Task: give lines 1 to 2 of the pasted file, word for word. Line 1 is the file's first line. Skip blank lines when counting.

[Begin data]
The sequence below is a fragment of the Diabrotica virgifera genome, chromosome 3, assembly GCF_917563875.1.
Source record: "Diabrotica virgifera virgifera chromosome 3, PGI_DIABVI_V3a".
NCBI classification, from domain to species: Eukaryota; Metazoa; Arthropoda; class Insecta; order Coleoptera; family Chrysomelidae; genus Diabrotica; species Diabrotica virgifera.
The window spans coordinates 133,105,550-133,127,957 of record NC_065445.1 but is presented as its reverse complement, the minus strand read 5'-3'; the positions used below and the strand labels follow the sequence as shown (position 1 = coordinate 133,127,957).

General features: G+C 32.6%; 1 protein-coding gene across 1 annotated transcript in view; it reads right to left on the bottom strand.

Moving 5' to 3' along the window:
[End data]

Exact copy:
The sequence below is a fragment of the Diabrotica virgifera genome, chromosome 3, assembly GCF_917563875.1.
Source record: "Diabrotica virgifera virgifera chromosome 3, PGI_DIABVI_V3a".